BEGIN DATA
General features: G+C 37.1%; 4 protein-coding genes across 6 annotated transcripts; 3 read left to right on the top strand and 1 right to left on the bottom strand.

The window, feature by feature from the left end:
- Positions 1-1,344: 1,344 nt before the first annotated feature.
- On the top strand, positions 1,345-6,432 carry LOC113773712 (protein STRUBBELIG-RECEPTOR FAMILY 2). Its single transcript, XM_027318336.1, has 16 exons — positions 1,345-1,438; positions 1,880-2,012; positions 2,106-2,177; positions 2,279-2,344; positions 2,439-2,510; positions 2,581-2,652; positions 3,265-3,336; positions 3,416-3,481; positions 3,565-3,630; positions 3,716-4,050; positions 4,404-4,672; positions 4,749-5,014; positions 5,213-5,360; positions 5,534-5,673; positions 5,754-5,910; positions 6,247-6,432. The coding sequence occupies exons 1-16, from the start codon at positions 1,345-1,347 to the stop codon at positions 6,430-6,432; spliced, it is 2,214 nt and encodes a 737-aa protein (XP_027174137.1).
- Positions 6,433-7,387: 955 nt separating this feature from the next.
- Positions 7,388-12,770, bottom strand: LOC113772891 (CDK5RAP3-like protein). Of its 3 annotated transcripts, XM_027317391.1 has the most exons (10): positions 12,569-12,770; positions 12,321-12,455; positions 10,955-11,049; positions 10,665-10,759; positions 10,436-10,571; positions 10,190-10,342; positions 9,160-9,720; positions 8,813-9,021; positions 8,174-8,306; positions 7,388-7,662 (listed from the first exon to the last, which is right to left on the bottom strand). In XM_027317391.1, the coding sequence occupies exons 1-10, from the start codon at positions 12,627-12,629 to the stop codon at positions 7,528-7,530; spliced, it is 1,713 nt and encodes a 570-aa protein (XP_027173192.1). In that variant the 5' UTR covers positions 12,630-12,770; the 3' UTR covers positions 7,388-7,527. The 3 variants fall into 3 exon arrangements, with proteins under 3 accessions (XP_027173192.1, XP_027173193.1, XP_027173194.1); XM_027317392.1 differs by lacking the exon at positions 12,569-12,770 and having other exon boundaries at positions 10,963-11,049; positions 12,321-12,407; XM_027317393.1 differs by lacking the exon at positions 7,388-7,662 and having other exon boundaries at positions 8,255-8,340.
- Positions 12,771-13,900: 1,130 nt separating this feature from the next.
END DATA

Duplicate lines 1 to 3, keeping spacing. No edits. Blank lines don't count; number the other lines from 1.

General features: G+C 37.1%; 4 protein-coding genes across 6 annotated transcripts; 3 read left to right on the top strand and 1 right to left on the bottom strand.

The window, feature by feature from the left end:
- Positions 1-1,344: 1,344 nt before the first annotated feature.